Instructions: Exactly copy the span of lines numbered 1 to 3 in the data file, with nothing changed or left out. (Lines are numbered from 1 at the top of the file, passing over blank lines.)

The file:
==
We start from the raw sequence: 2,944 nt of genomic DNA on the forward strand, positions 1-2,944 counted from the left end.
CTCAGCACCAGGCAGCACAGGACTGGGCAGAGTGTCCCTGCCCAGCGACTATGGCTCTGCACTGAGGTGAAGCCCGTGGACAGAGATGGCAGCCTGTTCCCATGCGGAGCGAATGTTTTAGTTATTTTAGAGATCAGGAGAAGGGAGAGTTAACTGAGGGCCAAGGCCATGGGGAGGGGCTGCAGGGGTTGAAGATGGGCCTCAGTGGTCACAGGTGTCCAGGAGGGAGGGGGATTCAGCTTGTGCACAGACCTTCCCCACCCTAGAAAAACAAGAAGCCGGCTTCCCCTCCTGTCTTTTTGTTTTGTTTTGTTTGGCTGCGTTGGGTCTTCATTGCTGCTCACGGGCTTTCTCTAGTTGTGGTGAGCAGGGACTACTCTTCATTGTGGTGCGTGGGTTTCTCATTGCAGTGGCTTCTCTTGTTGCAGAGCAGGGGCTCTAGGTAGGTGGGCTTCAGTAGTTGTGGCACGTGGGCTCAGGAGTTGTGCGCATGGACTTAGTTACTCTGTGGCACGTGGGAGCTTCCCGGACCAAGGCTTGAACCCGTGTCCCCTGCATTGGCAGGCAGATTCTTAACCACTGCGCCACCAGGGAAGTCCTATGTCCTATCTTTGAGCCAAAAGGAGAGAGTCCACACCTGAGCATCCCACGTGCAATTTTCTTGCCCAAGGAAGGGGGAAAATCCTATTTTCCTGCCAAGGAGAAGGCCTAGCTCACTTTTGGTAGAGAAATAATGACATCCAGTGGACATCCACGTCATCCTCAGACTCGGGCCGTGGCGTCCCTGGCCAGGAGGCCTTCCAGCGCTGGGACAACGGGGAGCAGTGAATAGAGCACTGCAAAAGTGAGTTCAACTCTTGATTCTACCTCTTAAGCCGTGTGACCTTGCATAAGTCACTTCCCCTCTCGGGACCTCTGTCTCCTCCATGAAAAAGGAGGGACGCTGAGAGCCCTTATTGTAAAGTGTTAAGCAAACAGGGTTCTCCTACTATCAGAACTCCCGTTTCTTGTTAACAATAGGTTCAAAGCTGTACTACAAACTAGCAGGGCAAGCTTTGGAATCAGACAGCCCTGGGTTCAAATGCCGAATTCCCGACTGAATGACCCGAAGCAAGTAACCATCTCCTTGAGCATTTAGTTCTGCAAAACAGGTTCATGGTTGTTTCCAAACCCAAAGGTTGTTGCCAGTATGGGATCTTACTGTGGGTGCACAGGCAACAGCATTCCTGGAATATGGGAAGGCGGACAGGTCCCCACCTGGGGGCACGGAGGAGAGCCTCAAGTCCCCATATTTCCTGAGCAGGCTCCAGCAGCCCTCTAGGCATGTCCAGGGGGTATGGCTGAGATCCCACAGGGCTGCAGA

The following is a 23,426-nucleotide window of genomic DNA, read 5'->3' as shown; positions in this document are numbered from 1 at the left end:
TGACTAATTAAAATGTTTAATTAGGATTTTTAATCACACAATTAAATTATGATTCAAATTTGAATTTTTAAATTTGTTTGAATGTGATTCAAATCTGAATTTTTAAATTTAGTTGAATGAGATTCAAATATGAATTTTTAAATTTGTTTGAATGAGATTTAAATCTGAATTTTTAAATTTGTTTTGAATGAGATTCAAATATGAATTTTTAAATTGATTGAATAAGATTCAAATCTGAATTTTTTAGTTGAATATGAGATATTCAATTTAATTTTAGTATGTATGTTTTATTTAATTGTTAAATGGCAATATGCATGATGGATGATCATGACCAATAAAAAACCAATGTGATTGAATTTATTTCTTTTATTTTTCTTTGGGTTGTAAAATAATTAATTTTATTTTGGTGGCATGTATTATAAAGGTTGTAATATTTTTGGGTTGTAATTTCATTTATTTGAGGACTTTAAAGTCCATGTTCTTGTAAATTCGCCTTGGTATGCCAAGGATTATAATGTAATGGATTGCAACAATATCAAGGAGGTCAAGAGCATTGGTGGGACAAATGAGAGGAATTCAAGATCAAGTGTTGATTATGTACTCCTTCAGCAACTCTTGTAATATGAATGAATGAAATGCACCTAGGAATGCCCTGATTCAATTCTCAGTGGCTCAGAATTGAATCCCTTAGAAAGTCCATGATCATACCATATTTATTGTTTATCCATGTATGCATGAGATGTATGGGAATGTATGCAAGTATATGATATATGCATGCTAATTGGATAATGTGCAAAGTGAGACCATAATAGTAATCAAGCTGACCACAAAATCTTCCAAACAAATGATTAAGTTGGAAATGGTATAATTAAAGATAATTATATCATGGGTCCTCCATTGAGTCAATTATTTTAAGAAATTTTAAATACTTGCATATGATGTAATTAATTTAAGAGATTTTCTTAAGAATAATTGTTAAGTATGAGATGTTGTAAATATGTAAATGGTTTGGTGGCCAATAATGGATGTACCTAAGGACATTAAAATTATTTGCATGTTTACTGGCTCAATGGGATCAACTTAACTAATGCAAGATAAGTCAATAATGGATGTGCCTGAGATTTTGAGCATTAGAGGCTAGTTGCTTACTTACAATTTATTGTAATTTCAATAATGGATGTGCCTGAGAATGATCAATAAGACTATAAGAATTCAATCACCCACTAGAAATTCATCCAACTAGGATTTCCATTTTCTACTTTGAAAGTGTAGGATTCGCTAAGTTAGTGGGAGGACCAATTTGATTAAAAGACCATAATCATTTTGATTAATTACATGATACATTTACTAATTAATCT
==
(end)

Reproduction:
We start from the raw sequence: 2,944 nt of genomic DNA on the forward strand, positions 1-2,944 counted from the left end.
CTCAGCACCAGGCAGCACAGGACTGGGCAGAGTGTCCCTGCCCAGCGACTATGGCTCTGCACTGAGGTGAAGCCCGTGGACAGAGATGGCAGCCTGTTCCCATGCGGAGCGAATGTTTTAGTTATTTTAGAGATCAGGAGAAGGGAGAGTTAACTGAGGGCCAAGGCCATGGGGAGGGGCTGCAGGGGTTGAAGATGGGCCTCAGTGGTCACAGGTGTCCAGGAGGGAGGGGGATTCAGCTTGTGCACAGACCTTCCCCACCCTAGAAAAACAAGAAGCCGGCTTCCCCTCCTGTCTTTTTGTTTTGTTTTGTTTGGCTGCGTTGGGTCTTCATTGCTGCTCACGGGCTTTCTCTAGTTGTGGTGAGCAGGGACTACTCTTCATTGTGGTGCGTGGGTTTCTCATTGCAGTGGCTTCTCTTGTTGCAGAGCAGGGGCTCTAGGTAGGTGGGCTTCAGTAGTTGTGGCACGTGGGCTCAGGAGTTGTGCGCATGGACTTAGTTACTCTGTGGCACGTGGGAGCTTCCCGGACCAAGGCTTGAACCCGTGTCCCCTGCATTGGCAGGCAGATTCTTAACCACTGCGCCACCAGGGAAGTCCTATGTCCTATCTTTGAGCCAAAAGGAGAGAGTCCACACCTGAGCATCCCACGTGCAATTTTCTTGCCCAAGGAAGGGGGAAAATCCTATTTTCCTGCCAAGGAGAAGGCCTAGCTCACTTTTGGTAGAGAAATAATGACATCCAGTGGACATCCACGTCATCCTCAGACTCGGGCCGTGGCGTCCCTGGCCAGGAGGCCTTCCAGCGCTGGGACAACGGGGAGCAGTGAATAGAGCACTGCAAAAGTGAGTTCAACTCTTGATTCTACCTCTTAAGCCGTGTGACCTTGCATAAGTCACTTCCCCTCTCGGGACCTCTGTCTCCTCCATGAAAAAGGAGGGACGCTGAGAGCCCTTATTGTAAAGTGTTAAGCAAACAGGGTTCTCCTACTATCAGAACTCCCGTTTCTTGTTAACAATAGGTTCAAAGCTGTACTACAAACTAGCAGGGCAAGCTTTGGAATCAGACAGCCCTGGGTTCAAATGCCGAATTCCCGACTGAATGACCCGAAGCAAGTAACCATCTCCTTGAGCATTTAGTTCTGCAAAACAGGTTCATGGTTGTTTCCAAACCCAAAGGTTGTTGCCAGTATGGGATCTTACTGTGGGTGCACAGGCAACAGCATTCCTGGAATATGGGAAGGCGGACAGGTCCCCACCTGGGGGCACGGAGGAGAGCCTCAAGTCCCCATATTTCCTGAGCAGGCTCCAGCAGCCCTCTAGGCATGTCCAGGGGGTATGGCTGAGATCCCACAGGGCTGCAGA

The following is a 23,426-nucleotide window of genomic DNA, read 5'->3' as shown; positions in this document are numbered from 1 at the left end: